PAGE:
Br. Roger of Taize – Rest in Peace

When I was young, at a time when Europe was torn apart by so many conflicts, I kept on asking myself: Why all these confrontations?  Why do so many people, even Christians, condemn one another out of hand?  And I wondered:  is there, on this earth, a way of reaching complete understanding of others?  Then came a day – I can still remember the date, and I could describe the place:  the subdued light of a late summer evening, darkness settling over the countryside — a day when I made a decision.  I said to myself, if this way does exist, begin with yourself and resolve to understand every person fully.  That day, I was certain the vow I had made was for life.  It involved nothing less than returning again and again, my whole life long, to this irrevocable decision:  seek to understand all, rather than to be understood.

Br. Roger of Taize 1915-2005
On August 16, during a prayer service at Taize,
Brother Roger is fatally wounded by a mentally unbalanced assailant.
  He dies at the age of ninety.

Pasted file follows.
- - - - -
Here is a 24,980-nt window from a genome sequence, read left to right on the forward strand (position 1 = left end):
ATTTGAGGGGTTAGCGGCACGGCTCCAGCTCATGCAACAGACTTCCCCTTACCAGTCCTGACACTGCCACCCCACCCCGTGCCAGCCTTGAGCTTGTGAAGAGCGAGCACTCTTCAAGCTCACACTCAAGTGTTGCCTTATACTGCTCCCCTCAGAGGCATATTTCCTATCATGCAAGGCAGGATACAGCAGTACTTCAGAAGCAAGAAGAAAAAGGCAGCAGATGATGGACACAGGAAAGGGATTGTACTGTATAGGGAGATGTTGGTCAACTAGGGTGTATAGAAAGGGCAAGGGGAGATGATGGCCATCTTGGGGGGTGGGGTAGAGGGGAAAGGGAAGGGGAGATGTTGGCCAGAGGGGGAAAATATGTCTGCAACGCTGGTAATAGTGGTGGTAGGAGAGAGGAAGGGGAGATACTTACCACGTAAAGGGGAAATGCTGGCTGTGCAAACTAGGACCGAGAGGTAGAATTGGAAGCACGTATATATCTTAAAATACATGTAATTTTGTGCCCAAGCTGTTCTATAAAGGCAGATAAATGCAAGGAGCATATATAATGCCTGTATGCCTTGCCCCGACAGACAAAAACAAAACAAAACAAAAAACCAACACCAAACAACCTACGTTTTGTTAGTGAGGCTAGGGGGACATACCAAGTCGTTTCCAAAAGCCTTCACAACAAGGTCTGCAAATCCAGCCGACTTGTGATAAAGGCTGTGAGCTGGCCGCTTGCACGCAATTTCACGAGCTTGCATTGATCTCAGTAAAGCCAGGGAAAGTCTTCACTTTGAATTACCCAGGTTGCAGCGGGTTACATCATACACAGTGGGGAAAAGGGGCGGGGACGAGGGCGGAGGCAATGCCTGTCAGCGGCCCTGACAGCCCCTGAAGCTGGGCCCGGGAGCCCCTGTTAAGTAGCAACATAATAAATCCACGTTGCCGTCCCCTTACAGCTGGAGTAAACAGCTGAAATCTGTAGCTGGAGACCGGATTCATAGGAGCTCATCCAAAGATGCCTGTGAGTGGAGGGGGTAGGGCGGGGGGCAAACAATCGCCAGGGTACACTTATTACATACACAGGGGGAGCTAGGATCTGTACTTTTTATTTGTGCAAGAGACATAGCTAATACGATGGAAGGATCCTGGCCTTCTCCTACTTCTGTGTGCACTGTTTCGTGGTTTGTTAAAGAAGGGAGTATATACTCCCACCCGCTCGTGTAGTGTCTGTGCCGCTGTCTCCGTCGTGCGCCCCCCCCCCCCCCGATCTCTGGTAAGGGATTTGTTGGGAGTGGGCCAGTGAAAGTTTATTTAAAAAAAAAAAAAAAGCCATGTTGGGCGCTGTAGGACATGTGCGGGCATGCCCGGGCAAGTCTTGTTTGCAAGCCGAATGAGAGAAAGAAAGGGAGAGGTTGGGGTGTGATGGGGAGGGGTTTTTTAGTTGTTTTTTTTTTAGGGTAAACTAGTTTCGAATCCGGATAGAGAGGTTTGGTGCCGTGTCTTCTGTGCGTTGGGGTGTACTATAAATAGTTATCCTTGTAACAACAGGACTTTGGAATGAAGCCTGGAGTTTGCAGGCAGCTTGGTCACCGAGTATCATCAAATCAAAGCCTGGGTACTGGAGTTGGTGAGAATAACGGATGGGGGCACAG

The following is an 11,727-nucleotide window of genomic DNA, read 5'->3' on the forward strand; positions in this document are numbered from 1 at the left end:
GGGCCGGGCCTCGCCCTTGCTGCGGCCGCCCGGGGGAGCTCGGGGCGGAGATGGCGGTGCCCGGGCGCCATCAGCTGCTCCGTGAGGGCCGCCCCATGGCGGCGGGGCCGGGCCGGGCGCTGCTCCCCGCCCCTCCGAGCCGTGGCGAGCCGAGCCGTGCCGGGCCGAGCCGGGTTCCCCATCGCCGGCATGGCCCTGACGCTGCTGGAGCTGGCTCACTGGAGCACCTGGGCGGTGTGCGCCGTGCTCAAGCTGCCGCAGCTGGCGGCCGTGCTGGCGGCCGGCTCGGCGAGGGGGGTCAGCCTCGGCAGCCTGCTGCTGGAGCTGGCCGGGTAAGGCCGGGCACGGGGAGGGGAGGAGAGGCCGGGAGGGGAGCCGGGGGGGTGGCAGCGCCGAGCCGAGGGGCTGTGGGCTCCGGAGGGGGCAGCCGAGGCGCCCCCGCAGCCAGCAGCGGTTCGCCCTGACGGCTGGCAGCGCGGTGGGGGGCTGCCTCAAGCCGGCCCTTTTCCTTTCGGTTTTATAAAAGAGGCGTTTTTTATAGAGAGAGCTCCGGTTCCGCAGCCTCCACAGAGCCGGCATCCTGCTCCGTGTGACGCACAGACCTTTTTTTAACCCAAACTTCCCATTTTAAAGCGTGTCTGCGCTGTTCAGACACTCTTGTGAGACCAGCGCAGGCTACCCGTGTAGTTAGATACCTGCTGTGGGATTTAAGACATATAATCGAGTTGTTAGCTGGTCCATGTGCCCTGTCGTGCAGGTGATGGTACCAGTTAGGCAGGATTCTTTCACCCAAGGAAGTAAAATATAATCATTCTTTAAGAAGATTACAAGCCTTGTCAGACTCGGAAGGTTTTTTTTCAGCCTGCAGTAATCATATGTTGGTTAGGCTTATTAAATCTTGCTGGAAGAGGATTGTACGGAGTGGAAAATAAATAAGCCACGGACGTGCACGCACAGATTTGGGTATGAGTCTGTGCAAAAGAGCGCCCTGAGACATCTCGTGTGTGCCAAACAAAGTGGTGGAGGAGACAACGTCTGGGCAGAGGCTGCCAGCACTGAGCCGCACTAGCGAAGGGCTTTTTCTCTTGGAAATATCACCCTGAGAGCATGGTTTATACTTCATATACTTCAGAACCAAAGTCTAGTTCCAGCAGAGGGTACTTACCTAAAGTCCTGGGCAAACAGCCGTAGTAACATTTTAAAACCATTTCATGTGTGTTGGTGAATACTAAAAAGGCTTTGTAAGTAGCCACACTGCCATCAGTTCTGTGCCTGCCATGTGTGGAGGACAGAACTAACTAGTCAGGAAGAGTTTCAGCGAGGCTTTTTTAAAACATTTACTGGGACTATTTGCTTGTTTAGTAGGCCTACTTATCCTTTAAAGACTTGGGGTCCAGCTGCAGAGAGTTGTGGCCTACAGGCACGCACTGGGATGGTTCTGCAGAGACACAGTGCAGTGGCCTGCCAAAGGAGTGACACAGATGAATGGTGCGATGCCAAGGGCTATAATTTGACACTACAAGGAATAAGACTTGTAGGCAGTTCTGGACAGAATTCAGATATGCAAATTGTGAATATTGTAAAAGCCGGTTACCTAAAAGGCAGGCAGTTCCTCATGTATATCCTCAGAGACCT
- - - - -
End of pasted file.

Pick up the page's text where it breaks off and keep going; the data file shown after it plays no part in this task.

Patriarch Athenagoras

This day, Patriarch Athenagoras enters the life of eternity.  With him we lose a man of the same prophetic vein as John XXIII.  He had no lack of trials in his final years…  Nevertheless, he was always optimistic.  “In the evening, when I retire to my room,” he told me once, “I close the door on all my cares, and I say:  Tomorrow!”

Br. Roger of Taize, written July 7, 1972

Advent waiting

A brother brings into my room a reproduction of one of the most ancient pictures in the catacombs:  a man praying with both hands raised.  This gesture comes down to us from the dawn of time, from humankind’s first beginnings.  A symbol of expectant waiting.  Looking at it, I tell myself:  like every Christian, you are first and foremost a man who waits expectantly, and prayer is one of the clearest symbols of this.

Br. Roger of Taize